Chain Sprockets: Classifications and Uses

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Chain Sprockets: Classifications and Uses

What are Chain Sprockets?

Chain sprocket is a kind of power transmission in which a roller chain engages with two or more toothed sprockets or wheels and is used in engines as a drive from cranshift to a camshaft.

The Four Classifications of Chain Sprockets

The varied kinds of sprockets have different kinds of hubs. A hub is an additional thickness found around the central plate of a chain sprocket, and it does not have teeth. According to the American National Standards Institute (ANSI), chain sprockets are classified into four types, as mentioned below.

Type A – These types of sprockets do not have any hub and are found to be flat. They are the kind you will usually find mounted on hubs or flanges of the device through which the sprockets drive through a series of holes that are found to be plain or tapered. Type A sprockets are the only plates that have no added thickness or hubs.

Type B – These sprockets have a hub on one side alone. This allows them to be fitted closely to the machinery on which the sprocket is mounted. Type B sprocket oversees the elimination of the massive overhung load on the bearings of the device or the equipment.

Type C – These have hubs of equal thickness on either side of the plate. They are extended on both sides of the plate and are used on the driven sprocket. The driven sprocket is where the diameter is found to be larger and has more weight to support the shaft. This implies that the larger the load, the larger the hub will be, as they need more thickness to support the weight.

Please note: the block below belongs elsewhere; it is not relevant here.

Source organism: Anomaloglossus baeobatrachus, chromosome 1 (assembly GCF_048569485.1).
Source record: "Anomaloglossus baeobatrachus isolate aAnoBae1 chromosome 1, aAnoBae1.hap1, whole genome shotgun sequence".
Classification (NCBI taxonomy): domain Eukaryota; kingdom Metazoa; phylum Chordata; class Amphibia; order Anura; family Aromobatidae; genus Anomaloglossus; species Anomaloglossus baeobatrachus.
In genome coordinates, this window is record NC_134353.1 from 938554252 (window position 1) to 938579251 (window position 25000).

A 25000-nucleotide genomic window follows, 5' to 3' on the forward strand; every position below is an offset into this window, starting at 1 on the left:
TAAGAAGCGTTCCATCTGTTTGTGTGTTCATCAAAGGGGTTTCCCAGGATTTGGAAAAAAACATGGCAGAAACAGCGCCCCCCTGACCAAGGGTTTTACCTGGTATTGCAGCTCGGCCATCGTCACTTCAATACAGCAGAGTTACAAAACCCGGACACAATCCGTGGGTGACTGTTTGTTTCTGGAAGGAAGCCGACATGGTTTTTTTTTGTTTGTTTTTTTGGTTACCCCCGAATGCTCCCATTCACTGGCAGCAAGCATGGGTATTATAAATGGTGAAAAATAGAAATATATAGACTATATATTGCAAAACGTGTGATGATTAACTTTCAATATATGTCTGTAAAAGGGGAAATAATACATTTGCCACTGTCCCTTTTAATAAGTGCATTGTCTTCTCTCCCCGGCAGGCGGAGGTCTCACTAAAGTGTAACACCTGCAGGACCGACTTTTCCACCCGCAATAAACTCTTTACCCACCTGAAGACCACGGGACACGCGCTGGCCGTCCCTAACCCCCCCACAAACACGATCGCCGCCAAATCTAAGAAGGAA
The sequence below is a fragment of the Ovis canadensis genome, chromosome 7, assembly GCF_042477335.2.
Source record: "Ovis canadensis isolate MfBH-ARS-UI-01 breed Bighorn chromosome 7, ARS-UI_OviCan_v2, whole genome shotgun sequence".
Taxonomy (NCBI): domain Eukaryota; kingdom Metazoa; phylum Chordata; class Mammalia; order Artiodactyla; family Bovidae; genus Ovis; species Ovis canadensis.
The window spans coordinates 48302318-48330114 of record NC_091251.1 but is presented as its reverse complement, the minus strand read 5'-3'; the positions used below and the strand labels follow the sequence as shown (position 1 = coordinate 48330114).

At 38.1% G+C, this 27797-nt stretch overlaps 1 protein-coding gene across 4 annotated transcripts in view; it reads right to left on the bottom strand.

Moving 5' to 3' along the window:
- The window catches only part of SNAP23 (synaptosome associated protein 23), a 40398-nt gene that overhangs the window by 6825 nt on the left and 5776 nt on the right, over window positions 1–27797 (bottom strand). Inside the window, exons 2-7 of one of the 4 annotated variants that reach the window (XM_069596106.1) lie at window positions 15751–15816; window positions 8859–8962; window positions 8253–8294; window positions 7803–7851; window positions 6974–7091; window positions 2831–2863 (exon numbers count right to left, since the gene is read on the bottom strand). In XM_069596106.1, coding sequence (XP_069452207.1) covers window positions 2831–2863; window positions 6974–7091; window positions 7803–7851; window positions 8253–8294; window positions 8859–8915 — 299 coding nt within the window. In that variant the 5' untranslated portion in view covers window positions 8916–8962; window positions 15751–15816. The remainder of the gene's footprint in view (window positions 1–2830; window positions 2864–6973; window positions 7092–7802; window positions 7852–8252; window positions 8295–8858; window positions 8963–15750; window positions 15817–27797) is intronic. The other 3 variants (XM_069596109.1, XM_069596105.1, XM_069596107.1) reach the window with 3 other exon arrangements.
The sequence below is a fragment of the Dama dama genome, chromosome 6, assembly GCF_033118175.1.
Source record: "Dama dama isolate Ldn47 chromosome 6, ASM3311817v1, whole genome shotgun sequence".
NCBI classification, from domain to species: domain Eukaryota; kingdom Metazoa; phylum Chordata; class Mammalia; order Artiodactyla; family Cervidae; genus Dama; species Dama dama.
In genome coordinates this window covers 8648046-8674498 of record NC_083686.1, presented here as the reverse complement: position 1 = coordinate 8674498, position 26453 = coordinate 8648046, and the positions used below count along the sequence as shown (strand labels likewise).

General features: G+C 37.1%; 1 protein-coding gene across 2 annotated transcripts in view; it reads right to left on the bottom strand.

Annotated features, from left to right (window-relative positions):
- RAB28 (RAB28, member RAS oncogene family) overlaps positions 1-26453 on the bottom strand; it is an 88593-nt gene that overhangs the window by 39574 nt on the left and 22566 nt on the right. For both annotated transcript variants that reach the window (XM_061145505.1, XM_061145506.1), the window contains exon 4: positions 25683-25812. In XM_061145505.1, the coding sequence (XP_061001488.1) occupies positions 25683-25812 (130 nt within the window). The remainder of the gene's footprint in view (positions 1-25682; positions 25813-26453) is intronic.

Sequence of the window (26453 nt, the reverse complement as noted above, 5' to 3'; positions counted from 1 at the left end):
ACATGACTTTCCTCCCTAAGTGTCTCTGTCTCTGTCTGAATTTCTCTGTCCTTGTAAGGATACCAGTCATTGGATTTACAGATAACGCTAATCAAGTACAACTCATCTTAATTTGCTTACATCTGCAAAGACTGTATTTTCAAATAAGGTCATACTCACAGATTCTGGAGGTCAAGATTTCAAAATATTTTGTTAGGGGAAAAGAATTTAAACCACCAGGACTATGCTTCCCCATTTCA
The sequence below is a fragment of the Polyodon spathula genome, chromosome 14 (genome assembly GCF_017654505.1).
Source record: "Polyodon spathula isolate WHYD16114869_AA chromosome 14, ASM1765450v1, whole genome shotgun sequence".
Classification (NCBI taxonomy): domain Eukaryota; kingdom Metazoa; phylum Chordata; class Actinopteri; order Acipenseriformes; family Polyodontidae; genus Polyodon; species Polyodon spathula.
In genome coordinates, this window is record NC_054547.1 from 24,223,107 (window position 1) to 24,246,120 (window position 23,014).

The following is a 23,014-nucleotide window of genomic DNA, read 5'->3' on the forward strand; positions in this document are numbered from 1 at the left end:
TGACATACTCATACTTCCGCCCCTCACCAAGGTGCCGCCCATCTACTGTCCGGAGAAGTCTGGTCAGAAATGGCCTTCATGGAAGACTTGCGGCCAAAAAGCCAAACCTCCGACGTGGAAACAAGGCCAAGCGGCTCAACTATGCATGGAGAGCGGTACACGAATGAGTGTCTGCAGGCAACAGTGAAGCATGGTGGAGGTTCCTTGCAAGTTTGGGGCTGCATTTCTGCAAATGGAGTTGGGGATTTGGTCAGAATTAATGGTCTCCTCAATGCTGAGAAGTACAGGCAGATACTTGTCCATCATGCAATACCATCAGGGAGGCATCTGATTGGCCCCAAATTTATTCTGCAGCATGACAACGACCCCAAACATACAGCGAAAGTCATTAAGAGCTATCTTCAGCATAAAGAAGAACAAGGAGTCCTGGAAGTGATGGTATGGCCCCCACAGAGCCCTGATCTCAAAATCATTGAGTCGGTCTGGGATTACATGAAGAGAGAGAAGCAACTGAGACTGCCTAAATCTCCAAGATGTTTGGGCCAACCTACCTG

Type D – Also known as Type C Offset, these sprockets also have two hubs. These types of sprockets use a type A sprocket which is mounted on a solid or split hub. The speed ratio is seen to vary without having to remove the parts or bearings of the device when using this type of sprocket.


What are Chain Sprockets used for?

Some of the common uses of sprockets are how they are used on bicycles to pull the linked chain to turn the movement of the rider’s feet into the rotation of the bike’s wheels.

They are used in motorcycles for primary and final drives.

They are used on tracked vehicles like tanks and the kinds of farmed machinery. The sprockets line up with the links of the track and pull them as the chain sprocket rotates, therefore, making the vehicle move. The even distribution of the weight of the vehicle across the entirety of the track is what enables tracked vehicles to travel on uneven ground more carefully.

They are also used in film cameras and film projectors to hold the film in position and move when the photographs are clicked.


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